Recall Dunleavy, the group trying to remove the governor with a special recall election, has filed an appeal of the Attorney General’s decision that their complaint lacks merit.
The appeal, signed by former Gov. Bill Walker Attorney General Jahna Lindemuth in Superior Court in Anchorage, comes a day after the Division of Elections rejected the group’s initial application for signature-gathering petitions. The appeal was expected, and was also signed by former Gov. Walker’s former chief of staff Scott Kendall.
Lindemuth says the director of the Division of Elections is denying the group their constitutional right to a recall petition. She is arguing that when the director of the Division of Elections makes a determination that “the application is in the required form, the director must assume that all allegations made are true and valid.
According to this argument, if the recall petition says that the governor hates green jello, the director of the Division of Elections must assume that the allegation is true for the purposes of her decision to allow or prohibit the matter from proceeding.
The arguments made in the recall petition accuse the governor on these grounds:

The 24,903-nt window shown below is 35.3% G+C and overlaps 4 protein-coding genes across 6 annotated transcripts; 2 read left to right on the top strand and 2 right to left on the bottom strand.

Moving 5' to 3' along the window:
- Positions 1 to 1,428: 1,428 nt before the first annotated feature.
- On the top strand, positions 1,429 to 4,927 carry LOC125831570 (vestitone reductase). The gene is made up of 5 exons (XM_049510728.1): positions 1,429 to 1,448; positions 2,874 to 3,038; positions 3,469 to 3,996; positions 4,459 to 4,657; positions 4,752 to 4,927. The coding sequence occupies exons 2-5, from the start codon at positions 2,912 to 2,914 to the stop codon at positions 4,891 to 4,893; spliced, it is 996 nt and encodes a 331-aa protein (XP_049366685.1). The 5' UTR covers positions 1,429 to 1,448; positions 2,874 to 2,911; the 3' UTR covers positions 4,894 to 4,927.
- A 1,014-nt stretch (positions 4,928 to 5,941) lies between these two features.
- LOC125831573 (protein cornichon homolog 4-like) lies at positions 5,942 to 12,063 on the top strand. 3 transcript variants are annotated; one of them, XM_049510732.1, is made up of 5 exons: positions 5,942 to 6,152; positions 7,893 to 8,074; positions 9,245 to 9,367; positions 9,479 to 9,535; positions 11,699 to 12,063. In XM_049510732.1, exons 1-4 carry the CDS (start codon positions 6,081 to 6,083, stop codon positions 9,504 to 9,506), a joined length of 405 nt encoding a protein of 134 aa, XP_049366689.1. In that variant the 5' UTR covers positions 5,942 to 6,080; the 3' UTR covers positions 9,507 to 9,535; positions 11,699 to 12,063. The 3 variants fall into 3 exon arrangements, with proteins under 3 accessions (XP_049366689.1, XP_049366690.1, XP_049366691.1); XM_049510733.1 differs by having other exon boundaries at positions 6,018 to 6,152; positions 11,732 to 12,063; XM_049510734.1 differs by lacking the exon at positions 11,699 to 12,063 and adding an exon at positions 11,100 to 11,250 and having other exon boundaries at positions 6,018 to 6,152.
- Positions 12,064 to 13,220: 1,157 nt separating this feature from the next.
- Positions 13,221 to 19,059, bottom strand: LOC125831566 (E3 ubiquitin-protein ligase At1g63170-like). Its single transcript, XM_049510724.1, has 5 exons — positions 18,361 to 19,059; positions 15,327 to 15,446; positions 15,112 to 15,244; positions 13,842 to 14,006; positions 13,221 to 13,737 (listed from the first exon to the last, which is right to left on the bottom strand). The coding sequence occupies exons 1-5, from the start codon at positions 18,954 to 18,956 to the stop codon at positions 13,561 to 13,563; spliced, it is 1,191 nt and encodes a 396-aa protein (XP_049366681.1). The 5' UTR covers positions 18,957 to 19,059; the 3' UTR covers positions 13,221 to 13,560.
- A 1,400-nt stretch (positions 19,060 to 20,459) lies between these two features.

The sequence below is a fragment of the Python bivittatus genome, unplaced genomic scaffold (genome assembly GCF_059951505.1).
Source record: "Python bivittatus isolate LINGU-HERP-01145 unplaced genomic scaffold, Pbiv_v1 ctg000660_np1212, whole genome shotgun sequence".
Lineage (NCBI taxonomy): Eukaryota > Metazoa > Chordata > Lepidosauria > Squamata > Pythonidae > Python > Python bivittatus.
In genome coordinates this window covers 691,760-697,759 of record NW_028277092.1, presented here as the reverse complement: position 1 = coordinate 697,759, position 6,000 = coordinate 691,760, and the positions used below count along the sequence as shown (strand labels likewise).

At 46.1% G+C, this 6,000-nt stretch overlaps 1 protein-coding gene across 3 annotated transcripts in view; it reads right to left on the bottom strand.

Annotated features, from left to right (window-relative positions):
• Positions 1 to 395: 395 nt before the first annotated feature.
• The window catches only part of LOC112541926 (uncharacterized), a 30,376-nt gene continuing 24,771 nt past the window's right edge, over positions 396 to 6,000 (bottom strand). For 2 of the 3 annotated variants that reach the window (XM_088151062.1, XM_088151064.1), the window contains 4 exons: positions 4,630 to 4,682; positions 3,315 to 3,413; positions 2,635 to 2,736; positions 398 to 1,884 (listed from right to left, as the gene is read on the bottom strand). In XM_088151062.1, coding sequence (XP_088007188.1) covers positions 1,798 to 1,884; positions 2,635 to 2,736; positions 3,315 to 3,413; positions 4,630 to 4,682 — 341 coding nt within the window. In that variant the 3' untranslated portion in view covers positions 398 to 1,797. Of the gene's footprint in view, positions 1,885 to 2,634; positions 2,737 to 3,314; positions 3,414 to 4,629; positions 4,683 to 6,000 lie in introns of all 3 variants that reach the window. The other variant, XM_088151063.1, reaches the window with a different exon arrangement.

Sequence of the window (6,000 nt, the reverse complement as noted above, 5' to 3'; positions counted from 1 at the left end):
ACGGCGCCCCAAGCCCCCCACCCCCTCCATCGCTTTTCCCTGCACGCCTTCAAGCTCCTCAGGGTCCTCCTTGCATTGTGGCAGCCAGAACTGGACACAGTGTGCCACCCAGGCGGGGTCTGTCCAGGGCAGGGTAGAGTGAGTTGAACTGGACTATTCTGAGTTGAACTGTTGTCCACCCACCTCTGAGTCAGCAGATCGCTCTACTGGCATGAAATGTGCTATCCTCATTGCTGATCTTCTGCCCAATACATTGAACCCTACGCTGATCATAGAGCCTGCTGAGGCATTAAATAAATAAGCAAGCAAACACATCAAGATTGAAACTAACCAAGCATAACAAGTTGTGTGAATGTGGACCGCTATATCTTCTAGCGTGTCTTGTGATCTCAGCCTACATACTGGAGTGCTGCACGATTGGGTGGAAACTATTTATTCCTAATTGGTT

- That he violated statute by not appointing a judge within 45 days of receiving nominations from the Alaska Judicial Council.
- That he violated statute by using state funds to make statements on partisan issues. This relates to social media and postcards from the governor’s office in support of a full Permanent Fund dividend.
- That he violated separation of power by using a line-item veto on the Alaska Court System. The Recall Dunleavy group is arguing he does not have the power of the veto pen when it comes to the court system.
- He was incompetent when he mistakenly vetoed $18 million more than he had intended to veto, although the group admits that the error was corrected.
The Recall Dunleavy attorneys — Lindemuth, Kendall, Sam Gottstein, Jeffrey Feldman, Susan Orlansky — are asking for an injunction so that the Recall Dunleavy group can start collecting signatures for the next phase of the recall process.
They are also asking for their attorney fees to be covered by the State of Alaska.